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aveona

macrumors newbie
Original poster
Jan 21, 2023
6
0
Hello folks,

I recently ordered a 2023 MacBook Pro 14" M2 Pro base model, with 10 cores CPU and 16 cores GPU with 512GB SSD and 16GB Ram.

But it seems that the SSD on the base model with 512GB is significantly slower than that of the M1 Pro 1TB version (almost half as slow at around 2500 write and read).

For the same price I could get the 2021 M1 MacBook Pro 16GB 1TB with 10cpu 16gpu.

Should I just return the M2 and go for the M1 in this case with the much faster SSD? I am worried that the RAM Swapping into the PAGE file will be much slower on the M2 Pro, resulting in worse performance when the RAM is overloaded.

Thoughts?

Thanks in advance
 

aveona

macrumors newbie
Original poster
Jan 21, 2023
6
0
Yes I have watched these, but they don't really test the performance in regards to the swapping with the RAM. They only say it has less speed, but don't give any real life benchmark of a situation in where both RAM's are overloaded and how the swapping on both systems affect the performance of the benchmark in question!
 

aveona

macrumors newbie
Original poster
Jan 21, 2023
6
0
However i would recommend update your SSD not for speed but bigger capacity (i am going for 1 TB version)
I can only chose between the M2 Pro 512GB 16GB binned, or the M1 Pro 1TB 16GB unbinned. Nice choice!
 

ascender

macrumors 601
Dec 8, 2005
4,997
2,886
I suspect the vast majority of users will not notice any slowdown whatsoever and if it wasn't for these articles, nobody would be any the wiser. In two days of using this one, it performs just as well as my last M1 Pro MacBook Pro.
 
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maka344

macrumors 68020
Nov 4, 2009
2,129
1,307
London, UK
I suspect the vast majority of users will not notice any slowdown whatsoever and if it wasn't for these articles, nobody would be any the wiser. In two days of using this one, it performs just as well as my last M1 Pro MacBook Pro.
Exactly the same here.
 

aveona

macrumors newbie
Original poster
Jan 21, 2023
6
0
I ended up sticking with the M1 Pro, it has a bit better Multi Core as well which is better for gaming. And the faster SSD just seems important when importing to light room.

It's a shame that the M2 has such low SSD speeds. Shame on apple you cheapskates.

Or did I make a mistake?
 

james2538

macrumors 6502a
Jul 11, 2008
555
1,789
Hello folks,

I recently ordered a 2023 MacBook Pro 14" M2 Pro base model, with 10 cores CPU and 16 cores GPU with 512GB SSD and 16GB Ram.

But it seems that the SSD on the base model with 512GB is significantly slower than that of the M1 Pro 1TB version (almost half as slow at around 2500 write and read).

For the same price I could get the 2021 M1 MacBook Pro 16GB 1TB with 10cpu 16gpu.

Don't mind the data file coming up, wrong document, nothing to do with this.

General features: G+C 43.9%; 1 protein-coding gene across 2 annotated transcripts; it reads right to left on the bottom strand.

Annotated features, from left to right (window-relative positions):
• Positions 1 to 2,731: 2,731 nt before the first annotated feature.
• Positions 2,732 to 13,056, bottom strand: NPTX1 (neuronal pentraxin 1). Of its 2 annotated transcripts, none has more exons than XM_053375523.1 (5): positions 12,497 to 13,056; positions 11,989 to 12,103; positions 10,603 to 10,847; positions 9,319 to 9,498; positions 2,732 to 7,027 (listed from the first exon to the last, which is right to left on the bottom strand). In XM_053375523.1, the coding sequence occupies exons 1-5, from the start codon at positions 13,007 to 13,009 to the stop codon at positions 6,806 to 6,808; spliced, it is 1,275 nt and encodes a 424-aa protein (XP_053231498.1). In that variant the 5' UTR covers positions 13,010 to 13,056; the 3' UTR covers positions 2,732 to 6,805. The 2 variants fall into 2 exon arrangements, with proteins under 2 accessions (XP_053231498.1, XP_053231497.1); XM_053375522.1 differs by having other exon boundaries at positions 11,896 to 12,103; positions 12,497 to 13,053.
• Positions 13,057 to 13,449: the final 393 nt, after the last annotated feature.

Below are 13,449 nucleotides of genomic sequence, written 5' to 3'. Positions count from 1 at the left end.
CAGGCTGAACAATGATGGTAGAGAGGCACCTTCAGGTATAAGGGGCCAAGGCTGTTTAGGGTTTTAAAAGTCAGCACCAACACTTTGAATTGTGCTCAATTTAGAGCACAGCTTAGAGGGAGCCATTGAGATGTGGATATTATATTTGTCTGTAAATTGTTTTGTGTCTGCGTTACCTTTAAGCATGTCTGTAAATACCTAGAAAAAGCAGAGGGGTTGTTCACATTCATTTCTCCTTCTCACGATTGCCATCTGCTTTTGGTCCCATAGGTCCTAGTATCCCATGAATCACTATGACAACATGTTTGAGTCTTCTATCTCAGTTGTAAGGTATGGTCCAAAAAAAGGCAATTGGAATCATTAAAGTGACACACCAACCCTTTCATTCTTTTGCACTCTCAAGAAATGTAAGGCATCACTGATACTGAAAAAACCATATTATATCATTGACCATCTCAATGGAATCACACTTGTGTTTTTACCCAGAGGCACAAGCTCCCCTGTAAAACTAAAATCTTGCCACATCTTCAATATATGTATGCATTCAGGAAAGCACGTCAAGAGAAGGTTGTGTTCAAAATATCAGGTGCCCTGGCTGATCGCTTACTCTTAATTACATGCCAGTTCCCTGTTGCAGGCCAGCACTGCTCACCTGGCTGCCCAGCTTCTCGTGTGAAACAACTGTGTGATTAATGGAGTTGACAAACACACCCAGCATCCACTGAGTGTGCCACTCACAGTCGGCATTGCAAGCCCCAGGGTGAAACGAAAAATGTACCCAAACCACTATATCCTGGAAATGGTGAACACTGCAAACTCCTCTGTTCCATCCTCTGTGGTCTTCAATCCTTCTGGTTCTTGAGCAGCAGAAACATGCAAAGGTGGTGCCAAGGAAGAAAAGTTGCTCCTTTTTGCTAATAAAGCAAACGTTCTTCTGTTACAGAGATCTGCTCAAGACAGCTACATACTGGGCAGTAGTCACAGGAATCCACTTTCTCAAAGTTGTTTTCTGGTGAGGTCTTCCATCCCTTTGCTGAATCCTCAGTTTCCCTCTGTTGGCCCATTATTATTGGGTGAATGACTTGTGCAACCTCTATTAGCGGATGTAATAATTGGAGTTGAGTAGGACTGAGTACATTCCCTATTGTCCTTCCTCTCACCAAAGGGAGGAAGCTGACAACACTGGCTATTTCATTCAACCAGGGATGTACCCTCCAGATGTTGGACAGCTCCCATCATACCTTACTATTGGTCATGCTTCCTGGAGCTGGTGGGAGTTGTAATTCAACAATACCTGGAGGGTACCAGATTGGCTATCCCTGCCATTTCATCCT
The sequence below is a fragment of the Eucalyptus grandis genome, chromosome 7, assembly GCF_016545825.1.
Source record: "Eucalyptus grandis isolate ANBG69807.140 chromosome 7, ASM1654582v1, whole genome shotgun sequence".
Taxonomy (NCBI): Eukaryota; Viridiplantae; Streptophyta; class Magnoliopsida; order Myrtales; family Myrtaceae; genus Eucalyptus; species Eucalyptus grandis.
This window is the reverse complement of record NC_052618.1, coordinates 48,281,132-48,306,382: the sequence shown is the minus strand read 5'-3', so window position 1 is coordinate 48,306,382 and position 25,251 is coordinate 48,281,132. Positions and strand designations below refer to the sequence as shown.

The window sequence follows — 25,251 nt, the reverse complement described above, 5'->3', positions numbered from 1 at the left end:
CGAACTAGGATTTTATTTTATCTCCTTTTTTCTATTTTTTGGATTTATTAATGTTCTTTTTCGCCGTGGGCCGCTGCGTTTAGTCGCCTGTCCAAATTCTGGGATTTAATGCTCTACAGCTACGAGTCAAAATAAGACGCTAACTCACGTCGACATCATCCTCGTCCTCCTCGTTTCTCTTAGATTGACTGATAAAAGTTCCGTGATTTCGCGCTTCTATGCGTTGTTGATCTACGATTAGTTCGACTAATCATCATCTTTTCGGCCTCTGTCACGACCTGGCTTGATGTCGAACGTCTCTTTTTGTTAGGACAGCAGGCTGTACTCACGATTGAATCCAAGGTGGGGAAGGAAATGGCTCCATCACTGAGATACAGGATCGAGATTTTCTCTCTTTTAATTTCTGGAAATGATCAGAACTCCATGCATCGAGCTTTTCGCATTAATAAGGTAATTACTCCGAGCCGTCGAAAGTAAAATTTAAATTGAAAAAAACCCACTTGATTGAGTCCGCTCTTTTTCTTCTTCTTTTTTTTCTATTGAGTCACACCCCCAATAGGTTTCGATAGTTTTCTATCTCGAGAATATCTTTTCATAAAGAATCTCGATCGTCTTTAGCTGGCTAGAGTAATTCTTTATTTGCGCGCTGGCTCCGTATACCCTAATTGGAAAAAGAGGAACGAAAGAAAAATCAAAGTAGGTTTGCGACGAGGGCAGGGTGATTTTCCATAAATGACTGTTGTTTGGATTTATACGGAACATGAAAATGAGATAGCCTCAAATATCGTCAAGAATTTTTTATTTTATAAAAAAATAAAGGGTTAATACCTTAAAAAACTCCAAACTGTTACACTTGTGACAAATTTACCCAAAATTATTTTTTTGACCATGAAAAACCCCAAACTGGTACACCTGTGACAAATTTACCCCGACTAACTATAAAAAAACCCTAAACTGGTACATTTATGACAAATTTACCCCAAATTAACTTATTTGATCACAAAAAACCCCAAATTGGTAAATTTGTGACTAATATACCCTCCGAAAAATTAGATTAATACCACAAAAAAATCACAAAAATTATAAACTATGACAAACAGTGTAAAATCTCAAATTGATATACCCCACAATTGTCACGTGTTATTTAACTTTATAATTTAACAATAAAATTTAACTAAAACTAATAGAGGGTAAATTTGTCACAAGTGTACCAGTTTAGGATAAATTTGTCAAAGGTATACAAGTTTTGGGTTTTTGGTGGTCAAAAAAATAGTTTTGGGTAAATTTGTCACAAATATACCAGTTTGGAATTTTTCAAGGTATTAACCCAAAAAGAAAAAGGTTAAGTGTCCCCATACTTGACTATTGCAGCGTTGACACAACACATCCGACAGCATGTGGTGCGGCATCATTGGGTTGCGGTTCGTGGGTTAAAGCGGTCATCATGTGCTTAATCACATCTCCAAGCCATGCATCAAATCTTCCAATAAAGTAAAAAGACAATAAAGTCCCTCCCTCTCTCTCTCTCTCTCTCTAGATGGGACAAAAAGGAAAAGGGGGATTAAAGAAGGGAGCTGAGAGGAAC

Should I just return the M2 and go for the M1 in this case with the much faster SSD? I am worried that the RAM Swapping into the PAGE file will be much slower on the M2 Pro, resulting in worse performance when the RAM is overloaded.

Thoughts?

Thanks in advance

If you're overloading the RAM so often that it is constantly swapping, why aren't you upgrading the RAM!

I'll quote what I said in another thread:

The additional battery life, faster performance from both single and multi-core applications , Wi-Fi 6E, and HDMI 2.1 completely dwarf any perceived drive performance issue.

It’s also nowhere near the drop in base MacBook Air or Mac Mini SSD speeds because the base Pro still uses a RAID configuration. Just in a 2x 256GB vs 4x 128GB configuration.

Remember that 3000 MB/s for read/write is still screaming fast. It’s roughly double the speed of the SSD in the base Air/Mini and will blow past almost all Windows laptops.

Overall, I’d say this isn’t as big of an issue as it is in the Air and Mini. A bit overblown.

The base model of those only come with 8GB of RAM which means you’re more likely to run into a situation where you’re swapping to the SSD.

Those transferring large files likely need more than 512GB of storage anyways. In addition, the external drive you’re transferring to/from also need to support these speeds or greater for it to even make a difference. So a USB 4 or Thunderbolt SSD.

This also might not necessarily be a cost cutting issue. Don’t forget these Pros were significantly delayed due to supply chain issues. It’s possible Apple just couldn’t get their hands on 128GB NAND chips anymore.

I ended up sticking with the M1 Pro, it has a bit better Multi Core as well which is better for gaming. And the faster SSD just seems important when importing to light room.

It's a shame that the M2 has such low SSD speeds. Shame on apple you cheapskates.

Or did I make a mistake?

If you made a mistake depends on what you do with the computer. Your use case tells us what specs matter most.
 
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tstafford

macrumors 6502a
Sep 13, 2022
976
892
Setting aside Apple's decision to do this and the associated lack of disclosure, I think the decision is totally dependent on the use case. Now that we know about it (just like the M2 MBA and Mini) we can make informed decisions.

IMO - The SSD speed thing shouldn't impact one's decision to buy the machine. If you need a faster SSD because you store lots of stuff and move big files around you likely need a bigger drive. If you need a faster SSD because your usage leads to a lot of swap memory, then you need more RAM. I only use my SSD for OS and applications and lay everything else off to the cloud so I'm fine with the base SSD and, when appropriate, spec up the RAM.

Note: None of this should be construed as me giving Apple a pass.
 

marstan

macrumors 6502
Nov 13, 2013
291
208